xxxxxBy 1845 his talent had been widely recognised and, ten years later, when Napoleon III bought one of his paintings, Chariot: Recollections of Marcoussis, the commissions flooded in and the asking prices soared. In all he produced over 3,000 paintings. His major works included The Bridge of Narni, Dance of the Nymphs, and one of his last works, The Belfry of Douais (illustrated below). By the 1850s he was a wealthy man, but he continued his simple life as a painter, and used his money to assist struggling young artists and friends in need, such as the cartoonist Honoré Daumier. Such generosity towards others earned him widespread respect and the title of “Père Corot”. His Salon works apart, his fresh, spontaneous sketches, produced out of doors and focusing as they did on the sheer appearance of natural beauty, paved the way for Impressionism. Indeed, towards the end of his career he gave lessons to Camille Pissarro, one of the outstanding members of that opening movement in modern art.
artist Camille Corot
xxxxxIncidentally, in 1899 the American poet Edwin
devoted friend of Millet, the French painter Théodore
xxxxxRousseau’s works, among which were Under the Birches, Evening, Outskirts of the Forest of Fontainbleau, View of the Alps, and Pool with a Stormy Sky (illustrated above), were often sombre in tone, in keeping with his own moody temperament, but by the 1850s he had gained recognition as a prominent landscape artist, noted particularly for his painting of trees and clouds. In his early years he was Influenced by the English landscape painters John Constable and Richard Parkes Bonington, but his development of short, thick brushstrokes made him a forerunner of impressionism.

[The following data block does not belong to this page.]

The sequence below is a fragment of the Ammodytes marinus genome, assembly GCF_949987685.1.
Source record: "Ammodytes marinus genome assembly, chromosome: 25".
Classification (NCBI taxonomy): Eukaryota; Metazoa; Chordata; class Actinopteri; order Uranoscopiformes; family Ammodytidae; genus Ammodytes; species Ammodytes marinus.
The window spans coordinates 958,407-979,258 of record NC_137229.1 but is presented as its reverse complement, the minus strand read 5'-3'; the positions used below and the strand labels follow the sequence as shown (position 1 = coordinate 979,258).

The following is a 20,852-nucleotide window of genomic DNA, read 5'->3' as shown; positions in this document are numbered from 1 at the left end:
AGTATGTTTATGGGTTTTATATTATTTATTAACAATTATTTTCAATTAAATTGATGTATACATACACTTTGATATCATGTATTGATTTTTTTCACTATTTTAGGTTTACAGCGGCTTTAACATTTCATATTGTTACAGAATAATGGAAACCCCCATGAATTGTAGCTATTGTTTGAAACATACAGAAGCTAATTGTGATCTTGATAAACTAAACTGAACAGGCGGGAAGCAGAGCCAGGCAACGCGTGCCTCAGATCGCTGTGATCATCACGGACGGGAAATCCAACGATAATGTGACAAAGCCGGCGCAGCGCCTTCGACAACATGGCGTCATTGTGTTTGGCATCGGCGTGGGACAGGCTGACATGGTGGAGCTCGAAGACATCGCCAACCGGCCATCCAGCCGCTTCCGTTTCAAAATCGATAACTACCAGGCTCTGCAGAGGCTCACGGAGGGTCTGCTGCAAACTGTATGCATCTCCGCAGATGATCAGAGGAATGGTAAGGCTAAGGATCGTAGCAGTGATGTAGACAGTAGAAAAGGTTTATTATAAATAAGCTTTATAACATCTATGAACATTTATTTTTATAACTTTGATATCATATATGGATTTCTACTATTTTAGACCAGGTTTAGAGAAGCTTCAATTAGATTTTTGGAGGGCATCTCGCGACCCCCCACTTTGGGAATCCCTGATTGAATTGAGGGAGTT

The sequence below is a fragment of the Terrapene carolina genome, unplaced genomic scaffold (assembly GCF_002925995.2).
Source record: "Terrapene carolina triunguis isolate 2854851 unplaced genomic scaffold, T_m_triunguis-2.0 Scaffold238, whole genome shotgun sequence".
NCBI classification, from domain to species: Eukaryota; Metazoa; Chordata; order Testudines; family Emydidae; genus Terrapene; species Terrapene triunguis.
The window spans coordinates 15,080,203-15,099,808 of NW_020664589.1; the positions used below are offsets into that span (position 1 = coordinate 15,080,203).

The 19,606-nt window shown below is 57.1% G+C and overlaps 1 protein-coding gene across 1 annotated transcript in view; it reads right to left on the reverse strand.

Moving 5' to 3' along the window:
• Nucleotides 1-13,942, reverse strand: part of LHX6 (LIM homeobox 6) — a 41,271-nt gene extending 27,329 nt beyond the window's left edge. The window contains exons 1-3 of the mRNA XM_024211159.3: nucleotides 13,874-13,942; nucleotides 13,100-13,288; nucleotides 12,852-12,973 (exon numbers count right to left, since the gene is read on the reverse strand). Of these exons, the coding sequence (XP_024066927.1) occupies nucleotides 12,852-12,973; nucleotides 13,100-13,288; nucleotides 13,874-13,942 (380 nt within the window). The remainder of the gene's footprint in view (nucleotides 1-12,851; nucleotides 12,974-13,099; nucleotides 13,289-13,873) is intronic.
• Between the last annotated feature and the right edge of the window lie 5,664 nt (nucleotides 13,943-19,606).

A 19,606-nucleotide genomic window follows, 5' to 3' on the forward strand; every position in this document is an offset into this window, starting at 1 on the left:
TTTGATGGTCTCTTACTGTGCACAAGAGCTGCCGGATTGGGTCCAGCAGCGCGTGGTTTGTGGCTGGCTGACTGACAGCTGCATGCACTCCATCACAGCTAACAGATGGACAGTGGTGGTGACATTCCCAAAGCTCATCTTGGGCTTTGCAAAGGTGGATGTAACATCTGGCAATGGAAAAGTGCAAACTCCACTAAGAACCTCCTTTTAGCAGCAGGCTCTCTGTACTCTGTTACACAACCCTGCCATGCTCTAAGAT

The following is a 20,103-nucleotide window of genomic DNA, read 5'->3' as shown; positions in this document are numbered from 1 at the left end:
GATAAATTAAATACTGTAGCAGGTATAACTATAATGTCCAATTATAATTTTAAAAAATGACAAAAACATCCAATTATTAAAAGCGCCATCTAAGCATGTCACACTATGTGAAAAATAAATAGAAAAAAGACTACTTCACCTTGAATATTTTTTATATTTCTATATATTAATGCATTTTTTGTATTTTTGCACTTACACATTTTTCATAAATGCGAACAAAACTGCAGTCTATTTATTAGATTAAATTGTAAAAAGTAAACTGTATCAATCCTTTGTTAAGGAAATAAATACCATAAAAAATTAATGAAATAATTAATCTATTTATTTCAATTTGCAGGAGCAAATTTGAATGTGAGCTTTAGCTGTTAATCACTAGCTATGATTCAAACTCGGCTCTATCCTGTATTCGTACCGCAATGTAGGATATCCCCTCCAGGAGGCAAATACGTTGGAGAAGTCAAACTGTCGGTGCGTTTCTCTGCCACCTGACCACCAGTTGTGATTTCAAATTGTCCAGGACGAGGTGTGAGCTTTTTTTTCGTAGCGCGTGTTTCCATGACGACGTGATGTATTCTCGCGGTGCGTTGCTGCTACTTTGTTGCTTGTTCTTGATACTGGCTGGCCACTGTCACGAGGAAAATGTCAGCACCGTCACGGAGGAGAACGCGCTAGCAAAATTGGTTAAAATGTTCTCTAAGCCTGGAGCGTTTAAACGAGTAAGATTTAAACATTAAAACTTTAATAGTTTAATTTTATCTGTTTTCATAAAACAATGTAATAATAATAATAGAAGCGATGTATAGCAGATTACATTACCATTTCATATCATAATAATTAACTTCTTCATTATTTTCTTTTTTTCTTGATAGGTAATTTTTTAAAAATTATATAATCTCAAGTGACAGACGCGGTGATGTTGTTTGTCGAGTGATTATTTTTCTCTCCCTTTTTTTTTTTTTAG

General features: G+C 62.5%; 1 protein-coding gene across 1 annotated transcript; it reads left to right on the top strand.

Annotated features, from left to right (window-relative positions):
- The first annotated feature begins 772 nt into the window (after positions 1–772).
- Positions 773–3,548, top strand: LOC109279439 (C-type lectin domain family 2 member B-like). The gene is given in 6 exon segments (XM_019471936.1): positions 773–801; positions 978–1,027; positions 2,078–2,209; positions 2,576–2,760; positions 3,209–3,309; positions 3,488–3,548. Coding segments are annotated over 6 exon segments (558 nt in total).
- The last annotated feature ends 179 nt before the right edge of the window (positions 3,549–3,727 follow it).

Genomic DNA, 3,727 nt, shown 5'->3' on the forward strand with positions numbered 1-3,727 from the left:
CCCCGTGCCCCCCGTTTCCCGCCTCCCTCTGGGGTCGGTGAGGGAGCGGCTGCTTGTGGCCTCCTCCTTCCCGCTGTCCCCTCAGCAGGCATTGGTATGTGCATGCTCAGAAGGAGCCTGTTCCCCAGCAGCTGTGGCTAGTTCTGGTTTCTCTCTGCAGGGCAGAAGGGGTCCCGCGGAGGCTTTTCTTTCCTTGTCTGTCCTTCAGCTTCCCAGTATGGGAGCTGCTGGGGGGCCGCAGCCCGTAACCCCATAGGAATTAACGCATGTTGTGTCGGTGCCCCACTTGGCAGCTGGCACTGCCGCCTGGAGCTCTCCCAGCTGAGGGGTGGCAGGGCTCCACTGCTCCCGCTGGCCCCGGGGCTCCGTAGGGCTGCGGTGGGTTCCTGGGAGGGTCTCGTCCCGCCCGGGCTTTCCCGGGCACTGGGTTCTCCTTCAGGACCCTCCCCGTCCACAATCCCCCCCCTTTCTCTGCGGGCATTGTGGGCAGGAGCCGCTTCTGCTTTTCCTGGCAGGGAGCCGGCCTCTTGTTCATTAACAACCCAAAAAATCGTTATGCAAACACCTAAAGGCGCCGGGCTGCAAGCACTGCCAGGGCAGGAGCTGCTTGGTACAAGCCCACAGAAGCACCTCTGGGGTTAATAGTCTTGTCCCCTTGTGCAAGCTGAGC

xxxxxIllustrated above are (left to right): Market place in Normandy, Fontainebleau Forest, Morning, and Sunset in the Auvergne.
xxxxxIncidentally, though many of Rousseau’s paintings were rejected in his early days, there were those who recognised his talent and collected his works. Among these was a French group that included the artist Eugène Delacroix, the poet Charles Baudelaire, and the romantic writer George Sand.
Illustrated here are (left to right): The Belfry of Douai, Ville d’Avray, and The Greek Girl.
xxxxxAnotherxartistic school of this period was the Hudson River School. Formed in the 1820s by a group of landscape artists living in the Catskill Mountain area of New York State, it was the first native school of painting and, being fiercely nationalistic, aimed to portray the beauty and grandeur of the American countryside. The work of its members was characterized by detailed observation and a romantic love of nature, and this style was later taken up by artists working in the West, where dramatic regions like the Rocky and Sierra mountains provided vistas of outstanding natural beauty.
xxxxxThexschool’s most prominent artist was Frederick
Edwin Church (1826-
xxxxxThe popularity of his work made him a wealthy man and, along with his wife, Isabella, he paid visits to both Europe and the Middle East. By 1876, however, Church was suffering from rheumatoid arthritis, and this seriously affected his output. He died in 1900 in his home in Locust Valley, New York, and was buried in his place of birth, the City of Hartford.